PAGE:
No majority for repeal of health reform
His boss, Richard Land, misled the way. So it’s understandable that Doug Carlson of the Southern Baptist Convention’s Ethics and Religious Commission tried to extract a referendum on health reform from last week’s mid-term elections:
Aspects of health care reform faced a referendum as well. Citizens in three states—Arizona, Oklahoma and Colorado—had opportunity to express their feelings on the health care law rammed through Congress. Arizona and Oklahoma each supported an exemption from the mandate that almost everyone purchase health insurance or else face a fine. A similar initiative lost in a divided vote in Colorado. Nationwide, the number of people upset over Obamacare has not budged. Exit polling by Rasmussen shows that 59 percent of voters favor its repeal.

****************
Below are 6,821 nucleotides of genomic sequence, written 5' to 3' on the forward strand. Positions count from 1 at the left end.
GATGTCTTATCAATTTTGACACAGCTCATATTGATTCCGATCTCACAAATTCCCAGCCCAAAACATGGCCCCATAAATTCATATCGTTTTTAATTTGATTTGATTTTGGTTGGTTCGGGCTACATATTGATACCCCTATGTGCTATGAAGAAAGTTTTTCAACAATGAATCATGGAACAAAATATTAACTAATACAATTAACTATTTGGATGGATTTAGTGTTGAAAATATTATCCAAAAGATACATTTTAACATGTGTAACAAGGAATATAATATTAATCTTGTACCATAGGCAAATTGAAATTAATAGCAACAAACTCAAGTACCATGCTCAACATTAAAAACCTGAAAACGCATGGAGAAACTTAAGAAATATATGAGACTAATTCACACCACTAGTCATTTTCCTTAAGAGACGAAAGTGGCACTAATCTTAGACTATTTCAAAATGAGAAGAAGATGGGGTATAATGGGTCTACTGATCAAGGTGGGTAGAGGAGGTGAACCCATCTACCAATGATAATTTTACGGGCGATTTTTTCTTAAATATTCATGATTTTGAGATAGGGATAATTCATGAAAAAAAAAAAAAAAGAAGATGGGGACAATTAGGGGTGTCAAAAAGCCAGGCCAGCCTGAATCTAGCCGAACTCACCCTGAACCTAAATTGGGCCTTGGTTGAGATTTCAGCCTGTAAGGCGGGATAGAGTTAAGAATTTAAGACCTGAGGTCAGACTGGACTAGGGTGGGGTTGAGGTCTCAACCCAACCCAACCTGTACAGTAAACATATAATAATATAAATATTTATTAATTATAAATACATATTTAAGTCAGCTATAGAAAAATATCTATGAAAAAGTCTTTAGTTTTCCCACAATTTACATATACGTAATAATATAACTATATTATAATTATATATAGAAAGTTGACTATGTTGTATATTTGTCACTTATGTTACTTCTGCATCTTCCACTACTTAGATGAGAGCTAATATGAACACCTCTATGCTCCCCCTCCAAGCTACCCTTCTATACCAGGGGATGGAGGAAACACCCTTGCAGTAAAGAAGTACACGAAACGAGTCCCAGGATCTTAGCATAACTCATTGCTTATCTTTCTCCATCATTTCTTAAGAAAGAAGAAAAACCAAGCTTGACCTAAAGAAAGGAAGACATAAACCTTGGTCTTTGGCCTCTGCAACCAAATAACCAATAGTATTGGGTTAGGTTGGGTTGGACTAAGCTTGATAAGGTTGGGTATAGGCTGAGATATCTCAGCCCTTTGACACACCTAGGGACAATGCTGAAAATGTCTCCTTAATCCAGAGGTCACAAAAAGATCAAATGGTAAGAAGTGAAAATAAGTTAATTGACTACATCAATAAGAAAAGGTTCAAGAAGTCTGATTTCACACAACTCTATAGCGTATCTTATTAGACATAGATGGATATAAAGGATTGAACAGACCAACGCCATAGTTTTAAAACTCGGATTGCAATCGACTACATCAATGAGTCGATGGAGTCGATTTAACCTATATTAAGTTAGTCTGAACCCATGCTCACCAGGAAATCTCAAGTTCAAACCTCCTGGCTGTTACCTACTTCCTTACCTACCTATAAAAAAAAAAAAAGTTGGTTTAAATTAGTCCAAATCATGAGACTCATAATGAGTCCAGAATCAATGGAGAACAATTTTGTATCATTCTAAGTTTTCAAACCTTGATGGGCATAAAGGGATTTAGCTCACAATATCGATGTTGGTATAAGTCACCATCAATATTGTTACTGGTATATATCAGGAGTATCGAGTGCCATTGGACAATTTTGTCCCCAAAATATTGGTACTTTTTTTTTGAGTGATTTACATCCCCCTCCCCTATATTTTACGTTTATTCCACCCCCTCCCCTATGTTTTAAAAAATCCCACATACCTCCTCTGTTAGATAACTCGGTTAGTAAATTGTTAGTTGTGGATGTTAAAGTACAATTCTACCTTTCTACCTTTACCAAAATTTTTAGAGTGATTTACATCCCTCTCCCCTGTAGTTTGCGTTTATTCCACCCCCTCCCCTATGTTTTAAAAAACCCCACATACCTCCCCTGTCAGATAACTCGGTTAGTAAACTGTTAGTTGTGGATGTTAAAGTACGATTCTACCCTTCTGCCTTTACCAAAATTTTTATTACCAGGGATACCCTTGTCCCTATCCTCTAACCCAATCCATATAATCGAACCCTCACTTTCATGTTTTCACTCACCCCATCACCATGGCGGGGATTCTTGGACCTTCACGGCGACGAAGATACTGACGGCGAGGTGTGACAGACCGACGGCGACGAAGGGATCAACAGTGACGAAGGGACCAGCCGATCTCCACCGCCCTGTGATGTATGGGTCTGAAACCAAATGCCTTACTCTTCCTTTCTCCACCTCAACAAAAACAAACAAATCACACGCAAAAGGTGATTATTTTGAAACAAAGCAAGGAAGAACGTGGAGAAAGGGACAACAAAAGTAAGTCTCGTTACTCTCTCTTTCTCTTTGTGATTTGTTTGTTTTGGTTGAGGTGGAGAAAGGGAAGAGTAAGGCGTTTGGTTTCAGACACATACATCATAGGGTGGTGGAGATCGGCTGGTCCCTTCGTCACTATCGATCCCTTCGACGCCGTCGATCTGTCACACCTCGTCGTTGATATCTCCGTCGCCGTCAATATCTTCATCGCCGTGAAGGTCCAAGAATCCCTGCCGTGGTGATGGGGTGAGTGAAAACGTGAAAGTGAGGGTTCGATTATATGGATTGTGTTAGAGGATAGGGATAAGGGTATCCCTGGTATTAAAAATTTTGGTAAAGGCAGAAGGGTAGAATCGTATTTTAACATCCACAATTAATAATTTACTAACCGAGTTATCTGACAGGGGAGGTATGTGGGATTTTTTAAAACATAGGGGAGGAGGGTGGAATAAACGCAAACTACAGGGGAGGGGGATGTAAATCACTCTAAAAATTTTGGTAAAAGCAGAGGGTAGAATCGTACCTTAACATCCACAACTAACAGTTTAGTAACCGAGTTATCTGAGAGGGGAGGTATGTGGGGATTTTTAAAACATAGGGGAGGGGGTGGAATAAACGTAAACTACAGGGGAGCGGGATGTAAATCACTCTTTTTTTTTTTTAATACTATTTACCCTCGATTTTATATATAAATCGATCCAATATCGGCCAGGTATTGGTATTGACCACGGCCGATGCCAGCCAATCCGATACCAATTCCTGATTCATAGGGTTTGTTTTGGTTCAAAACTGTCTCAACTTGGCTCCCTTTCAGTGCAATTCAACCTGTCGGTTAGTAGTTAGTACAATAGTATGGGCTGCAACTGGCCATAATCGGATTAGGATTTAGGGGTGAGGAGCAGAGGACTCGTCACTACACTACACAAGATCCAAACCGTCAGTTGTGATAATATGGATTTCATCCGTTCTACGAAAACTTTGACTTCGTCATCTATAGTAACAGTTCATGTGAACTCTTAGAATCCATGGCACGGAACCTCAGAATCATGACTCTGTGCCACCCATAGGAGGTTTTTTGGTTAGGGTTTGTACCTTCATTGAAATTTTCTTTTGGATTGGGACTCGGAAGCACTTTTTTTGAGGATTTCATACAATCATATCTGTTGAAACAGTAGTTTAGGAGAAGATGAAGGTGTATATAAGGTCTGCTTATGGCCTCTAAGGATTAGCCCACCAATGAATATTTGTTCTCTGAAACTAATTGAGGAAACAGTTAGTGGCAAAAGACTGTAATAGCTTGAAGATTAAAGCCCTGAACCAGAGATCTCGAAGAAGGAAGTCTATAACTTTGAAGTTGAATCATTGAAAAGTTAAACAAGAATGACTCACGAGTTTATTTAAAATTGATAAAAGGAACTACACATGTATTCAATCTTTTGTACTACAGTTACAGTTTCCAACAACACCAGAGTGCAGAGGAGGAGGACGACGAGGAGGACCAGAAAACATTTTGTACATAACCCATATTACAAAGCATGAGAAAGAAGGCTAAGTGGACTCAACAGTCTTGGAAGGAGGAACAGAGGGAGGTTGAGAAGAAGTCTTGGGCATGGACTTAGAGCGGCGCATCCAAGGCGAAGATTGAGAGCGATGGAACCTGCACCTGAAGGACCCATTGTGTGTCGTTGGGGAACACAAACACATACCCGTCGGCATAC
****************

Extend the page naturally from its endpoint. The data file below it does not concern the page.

It isn’t that simple, as this week’s Kaiser Family Foundation poll made clear. There is a majority for repeal or alteration of one aspect of the health reform legislation — the requirement that all Americans have health insurance or pay a fine — but overwhelming support for the remainder of the legislation.
Only 24% of those polled supported outright repeal of the law. The conundrum, more specifically:
Looking ahead, Americans remain divided about what lawmakers should do, with 21 percent of the public favoring expansion of the health reform law, 19 percent wanting to leave it as is, a quarter wanting to repeal parts of the law, and 24 percent wanting the entire law repealed.
Given the rising number of Americans, middle class and poor, who are without health insurance, the absence of a majority for outright repeal of the reform legislation is no surprise.
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